Southfield Rev. James Lyons will tour
the U.S. on behalf of Israel.
Indivisible As Night
It was a long journey before
Julius Lester's Jewish conversion.
LISA JACKNOW ELLIAS
Jewish parents have limited options
when it comes to toddler day care.
Mendel Kaplan addresses Detroit comm unal leaders last year as Joel Tauber, Jewish Welfare Federation
executive committee chairman, listens.
Facelift At The Jewish Agency:
An Assess ent One Year Later
ooking back on my first year as
chairman of the board of governors
of the Jewish Agency for Israel, I
believe that the Agency's mandate is to
continue the work of 40 years for the
development of the Israel we have dream =
ed of, the Israel for which we have waited
In order to most effectively achieve
Israel's development, one must first get the
Agency's own house in order. When I
assumed office, I suggested to the Agency's
board of governors that a careful assess-
ment be undertaken of those assets which
were required and those which are not in-
tegral to today's activities. Further, the
board was asked to review the Agency's
operations so that its administration would
not remain politicized.
From the start, the Agency faced three
fundamental questions: how to coordinate
activities to achieve effectiveness and effi-
ciency; how to address the problem of
duplication of program; and how to manage
assets under the Agency's control.
Underlining the task of revitalization,
and reorganization, was the concept of ad-
vise and consent, which the Diaspora.,
leadership had always claimed the right to
exercise. This concept proved very difficult
to achieve; in attempting to do so, the in-
Mendel Kaplan, a South African
businessman, is chairman of the b oard of
governors of the Jewish Agency for Israel.
coming chairman was constantly criticiz-
ed by the Israeli media and political leader-
ship. While the question was rasied as to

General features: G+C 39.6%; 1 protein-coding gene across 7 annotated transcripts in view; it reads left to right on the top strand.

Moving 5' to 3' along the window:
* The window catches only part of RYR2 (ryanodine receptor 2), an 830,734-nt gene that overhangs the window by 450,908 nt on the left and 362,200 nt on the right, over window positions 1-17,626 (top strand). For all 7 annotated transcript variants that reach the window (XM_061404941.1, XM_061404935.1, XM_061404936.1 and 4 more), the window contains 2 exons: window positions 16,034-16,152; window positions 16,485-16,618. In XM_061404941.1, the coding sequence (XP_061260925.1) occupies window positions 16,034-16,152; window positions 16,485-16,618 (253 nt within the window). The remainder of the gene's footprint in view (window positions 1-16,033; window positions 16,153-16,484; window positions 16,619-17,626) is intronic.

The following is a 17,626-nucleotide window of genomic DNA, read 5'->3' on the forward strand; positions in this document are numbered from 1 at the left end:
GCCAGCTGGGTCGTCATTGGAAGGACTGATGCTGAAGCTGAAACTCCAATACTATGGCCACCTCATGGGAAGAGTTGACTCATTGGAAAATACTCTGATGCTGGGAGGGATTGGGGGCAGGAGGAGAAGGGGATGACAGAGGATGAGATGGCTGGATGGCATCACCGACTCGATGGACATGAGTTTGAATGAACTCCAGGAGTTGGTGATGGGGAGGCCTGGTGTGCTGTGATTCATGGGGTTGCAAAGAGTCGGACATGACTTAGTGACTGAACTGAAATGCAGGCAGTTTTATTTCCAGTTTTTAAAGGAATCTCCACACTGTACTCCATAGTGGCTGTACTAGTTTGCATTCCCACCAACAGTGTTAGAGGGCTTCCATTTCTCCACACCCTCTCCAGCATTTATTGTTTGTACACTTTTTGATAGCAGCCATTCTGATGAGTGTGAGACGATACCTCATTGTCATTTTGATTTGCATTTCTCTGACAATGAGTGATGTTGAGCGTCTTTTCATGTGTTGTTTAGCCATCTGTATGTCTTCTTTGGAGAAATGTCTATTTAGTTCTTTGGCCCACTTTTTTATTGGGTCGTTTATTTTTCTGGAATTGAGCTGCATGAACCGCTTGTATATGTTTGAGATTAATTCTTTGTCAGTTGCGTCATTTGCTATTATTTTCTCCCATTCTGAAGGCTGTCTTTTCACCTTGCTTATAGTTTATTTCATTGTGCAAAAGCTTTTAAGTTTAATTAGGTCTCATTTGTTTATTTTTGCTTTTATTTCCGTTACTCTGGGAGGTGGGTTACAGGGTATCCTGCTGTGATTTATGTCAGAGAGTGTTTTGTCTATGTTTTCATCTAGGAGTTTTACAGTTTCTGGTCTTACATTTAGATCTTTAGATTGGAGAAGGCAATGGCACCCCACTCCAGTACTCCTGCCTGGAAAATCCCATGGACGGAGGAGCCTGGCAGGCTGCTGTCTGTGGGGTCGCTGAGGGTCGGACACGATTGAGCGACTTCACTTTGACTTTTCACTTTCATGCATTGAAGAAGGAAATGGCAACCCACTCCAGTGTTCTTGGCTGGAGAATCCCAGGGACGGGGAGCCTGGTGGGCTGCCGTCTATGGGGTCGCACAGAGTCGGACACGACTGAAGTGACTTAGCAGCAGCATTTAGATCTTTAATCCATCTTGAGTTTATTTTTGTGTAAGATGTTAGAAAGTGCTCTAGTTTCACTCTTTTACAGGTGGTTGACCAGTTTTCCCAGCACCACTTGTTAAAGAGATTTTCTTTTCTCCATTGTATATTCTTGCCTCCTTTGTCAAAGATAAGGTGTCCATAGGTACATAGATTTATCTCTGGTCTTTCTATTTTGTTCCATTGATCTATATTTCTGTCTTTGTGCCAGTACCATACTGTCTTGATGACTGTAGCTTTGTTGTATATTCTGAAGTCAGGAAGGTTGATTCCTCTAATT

whether Diaspora leaders had the right to
reject a democratically elected member of
any major party as candidate for chairman
of the executive, or as treasurer, the
Diaspora leaders held firm, insisting on
their right to advise and consent. They did
so in the belief that the Agency could only
operate effectively if meritocracy were the
rule, and not the exception, in personnel
appointment and retention.
The decision was then made to cen-
tralize the Agency's activities under the
chairman of the executive, Simcha Dinitz.
Further, the job-description of the Agency's
director-general, Gideon Witkin, gave him
responsibility for all aspects of the
organization's departmental activities; and
by centralization of these activities, the
feudal irrelevancies of competing empires
were completely removed.
This move evolved from our insistence
that the Agency must look upon itself as
a professional organization, as all directors
general no longer represent a party affilia-
tion, and may only be removed by the
chairmen of the board of governors and of
the executive, respectively. Appointment of
personnel below the level of director-
general must have the approval of Messrs.
Dinitz and Witkin.
The Agency has already streamlined
operations, reducing staff by 360 by Decem-
ber 1, 1988, and centralizng operations by
closing many offices. For example, the
Continued on Page 10
A middle-aged team reigns
in B'nai B'rith basketball.
STEVEN M. HARTZ
is a class act.
A look at recent teen events
through the eyes of local correspondents.
CARLA JEAN SCHWARTZ
An accident led to a helping
career for Louis Golden.
Life In Israel
February 10, 1989
Sabbath ends Feb. 11
THE DETROIT JEWISH NEWS